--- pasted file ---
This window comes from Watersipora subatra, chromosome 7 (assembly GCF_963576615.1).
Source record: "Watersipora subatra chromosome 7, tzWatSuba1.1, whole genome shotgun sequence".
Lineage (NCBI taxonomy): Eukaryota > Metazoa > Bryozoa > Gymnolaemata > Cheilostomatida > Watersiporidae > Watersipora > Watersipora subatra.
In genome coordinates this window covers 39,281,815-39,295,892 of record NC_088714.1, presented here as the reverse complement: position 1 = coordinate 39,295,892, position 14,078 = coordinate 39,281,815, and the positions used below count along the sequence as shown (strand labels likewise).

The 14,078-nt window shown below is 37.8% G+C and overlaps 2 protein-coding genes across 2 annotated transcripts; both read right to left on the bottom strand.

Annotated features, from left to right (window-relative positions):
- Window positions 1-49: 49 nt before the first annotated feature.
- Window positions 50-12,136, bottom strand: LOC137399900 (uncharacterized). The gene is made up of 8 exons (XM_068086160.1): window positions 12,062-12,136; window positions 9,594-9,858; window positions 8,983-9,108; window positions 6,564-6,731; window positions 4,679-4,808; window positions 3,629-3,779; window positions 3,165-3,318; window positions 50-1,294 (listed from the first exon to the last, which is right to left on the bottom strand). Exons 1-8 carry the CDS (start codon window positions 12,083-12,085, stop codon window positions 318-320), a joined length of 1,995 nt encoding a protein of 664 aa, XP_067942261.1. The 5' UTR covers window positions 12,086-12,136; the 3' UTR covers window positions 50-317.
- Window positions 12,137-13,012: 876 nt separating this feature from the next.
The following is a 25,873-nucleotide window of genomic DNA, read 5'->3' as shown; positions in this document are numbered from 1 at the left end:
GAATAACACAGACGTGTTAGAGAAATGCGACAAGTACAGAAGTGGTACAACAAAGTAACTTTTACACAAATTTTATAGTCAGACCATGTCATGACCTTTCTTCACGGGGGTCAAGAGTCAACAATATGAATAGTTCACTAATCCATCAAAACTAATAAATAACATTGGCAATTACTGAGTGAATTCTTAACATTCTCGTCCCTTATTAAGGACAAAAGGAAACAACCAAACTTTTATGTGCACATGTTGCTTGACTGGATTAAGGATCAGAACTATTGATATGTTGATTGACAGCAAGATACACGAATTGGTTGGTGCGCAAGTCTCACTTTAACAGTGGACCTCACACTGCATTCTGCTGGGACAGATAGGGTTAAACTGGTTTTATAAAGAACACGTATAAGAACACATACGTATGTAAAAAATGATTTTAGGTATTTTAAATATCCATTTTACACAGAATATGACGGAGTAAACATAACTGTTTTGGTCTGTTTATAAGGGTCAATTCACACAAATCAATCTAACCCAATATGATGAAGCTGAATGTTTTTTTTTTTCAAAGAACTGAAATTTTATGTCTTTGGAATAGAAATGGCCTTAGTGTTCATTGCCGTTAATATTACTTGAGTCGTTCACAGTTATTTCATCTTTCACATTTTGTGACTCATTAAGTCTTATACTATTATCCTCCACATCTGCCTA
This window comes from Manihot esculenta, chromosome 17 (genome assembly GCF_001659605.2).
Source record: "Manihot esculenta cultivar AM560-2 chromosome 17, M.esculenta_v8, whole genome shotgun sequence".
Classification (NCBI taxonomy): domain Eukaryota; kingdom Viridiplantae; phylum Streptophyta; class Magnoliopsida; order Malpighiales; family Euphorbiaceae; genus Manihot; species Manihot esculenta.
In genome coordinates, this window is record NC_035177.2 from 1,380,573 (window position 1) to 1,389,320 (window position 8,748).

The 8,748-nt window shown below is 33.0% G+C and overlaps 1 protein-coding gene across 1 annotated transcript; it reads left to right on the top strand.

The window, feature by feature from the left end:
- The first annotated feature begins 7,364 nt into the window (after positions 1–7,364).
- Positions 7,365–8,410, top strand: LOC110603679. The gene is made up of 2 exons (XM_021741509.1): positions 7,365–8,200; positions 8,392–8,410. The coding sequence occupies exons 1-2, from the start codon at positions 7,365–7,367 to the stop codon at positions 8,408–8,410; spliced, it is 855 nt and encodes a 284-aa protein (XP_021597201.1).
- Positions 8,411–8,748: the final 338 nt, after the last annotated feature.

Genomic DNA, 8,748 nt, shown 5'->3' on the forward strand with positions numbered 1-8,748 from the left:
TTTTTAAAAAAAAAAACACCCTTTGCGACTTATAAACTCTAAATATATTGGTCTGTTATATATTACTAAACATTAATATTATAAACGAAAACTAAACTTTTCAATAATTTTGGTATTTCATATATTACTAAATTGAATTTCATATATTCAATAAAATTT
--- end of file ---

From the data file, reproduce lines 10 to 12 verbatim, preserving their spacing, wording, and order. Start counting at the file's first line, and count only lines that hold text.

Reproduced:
The following is a 25,873-nucleotide window of genomic DNA, read 5'->3' as shown; positions in this document are numbered from 1 at the left end:
GAATAACACAGACGTGTTAGAGAAATGCGACAAGTACAGAAGTGGTACAACAAAGTAACTTTTACACAAATTTTATAGTCAGACCATGTCATGACCTTTCTTCACGGGGGTCAAGAGTCAACAATATGAATAGTTCACTAATCCATCAAAACTAATAAATAACATTGGCAATTACTGAGTGAATTCTTAACATTCTCGTCCCTTATTAAGGACAAAAGGAAACAACCAAACTTTTATGTGCACATGTTGCTTGACTGGATTAAGGATCAGAACTATTGATATGTTGATTGACAGCAAGATACACGAATTGGTTGGTGCGCAAGTCTCACTTTAACAGTGGACCTCACACTGCATTCTGCTGGGACAGATAGGGTTAAACTGGTTTTATAAAGAACACGTATAAGAACACATACGTATGTAAAAAATGATTTTAGGTATTTTAAATATCCATTTTACACAGAATATGACGGAGTAAACATAACTGTTTTGGTCTGTTTATAAGGGTCAATTCACACAAATCAATCTAACCCAATATGATGAAGCTGAATGTTTTTTTTTTTCAAAGAACTGAAATTTTATGTCTTTGGAATAGAAATGGCCTTAGTGTTCATTGCCGTTAATATTACTTGAGTCGTTCACAGTTATTTCATCTTTCACATTTTGTGACTCATTAAGTCTTATACTATTATCCTCCACATCTGCCTA
This window comes from Manihot esculenta, chromosome 17 (genome assembly GCF_001659605.2).